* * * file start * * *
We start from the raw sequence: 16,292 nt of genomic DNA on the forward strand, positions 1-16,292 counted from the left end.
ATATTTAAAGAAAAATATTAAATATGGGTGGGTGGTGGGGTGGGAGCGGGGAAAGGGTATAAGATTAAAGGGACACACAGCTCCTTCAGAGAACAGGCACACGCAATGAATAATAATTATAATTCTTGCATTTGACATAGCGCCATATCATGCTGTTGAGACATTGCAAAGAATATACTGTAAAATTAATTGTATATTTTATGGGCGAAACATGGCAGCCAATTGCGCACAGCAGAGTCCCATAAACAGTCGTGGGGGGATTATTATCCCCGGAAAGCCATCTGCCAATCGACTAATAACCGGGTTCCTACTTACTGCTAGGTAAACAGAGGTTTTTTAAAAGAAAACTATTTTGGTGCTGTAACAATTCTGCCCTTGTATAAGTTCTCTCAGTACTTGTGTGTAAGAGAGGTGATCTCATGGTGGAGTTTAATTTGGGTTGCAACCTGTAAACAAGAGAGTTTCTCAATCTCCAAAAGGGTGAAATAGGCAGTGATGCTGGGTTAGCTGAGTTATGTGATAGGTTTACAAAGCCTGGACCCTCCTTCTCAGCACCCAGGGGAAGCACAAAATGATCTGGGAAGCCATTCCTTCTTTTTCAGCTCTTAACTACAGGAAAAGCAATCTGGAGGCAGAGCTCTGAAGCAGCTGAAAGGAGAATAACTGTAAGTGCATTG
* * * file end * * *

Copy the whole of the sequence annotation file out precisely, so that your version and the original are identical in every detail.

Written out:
We start from the raw sequence: 16,292 nt of genomic DNA on the forward strand, positions 1-16,292 counted from the left end.
ATATTTAAAGAAAAATATTAAATATGGGTGGGTGGTGGGGTGGGAGCGGGGAAAGGGTATAAGATTAAAGGGACACACAGCTCCTTCAGAGAACAGGCACACGCAATGAATAATAATTATAATTCTTGCATTTGACATAGCGCCATATCATGCTGTTGAGACATTGCAAAGAATATACTGTAAAATTAATTGTATATTTTATGGGCGAAACATGGCAGCCAATTGCGCACAGCAGAGTCCCATAAACAGTCGTGGGGGGATTATTATCCCCGGAAAGCCATCTGCCAATCGACTAATAACCGGGTTCCTACTTACTGCTAGGTAAACAGAGGTTTTTTAAAAGAAAACTATTTTGGTGCTGTAACAATTCTGCCCTTGTATAAGTTCTCTCAGTACTTGTGTGTAAGAGAGGTGATCTCATGGTGGAGTTTAATTTGGGTTGCAACCTGTAAACAAGAGAGTTTCTCAATCTCCAAAAGGGTGAAATAGGCAGTGATGCTGGGTTAGCTGAGTTATGTGATAGGTTTACAAAGCCTGGACCCTCCTTCTCAGCACCCAGGGGAAGCACAAAATGATCTGGGAAGCCATTCCTTCTTTTTCAGCTCTTAACTACAGGAAAAGCAATCTGGAGGCAGAGCTCTGAAGCAGCTGAAAGGAGAATAACTGTAAGTGCATTG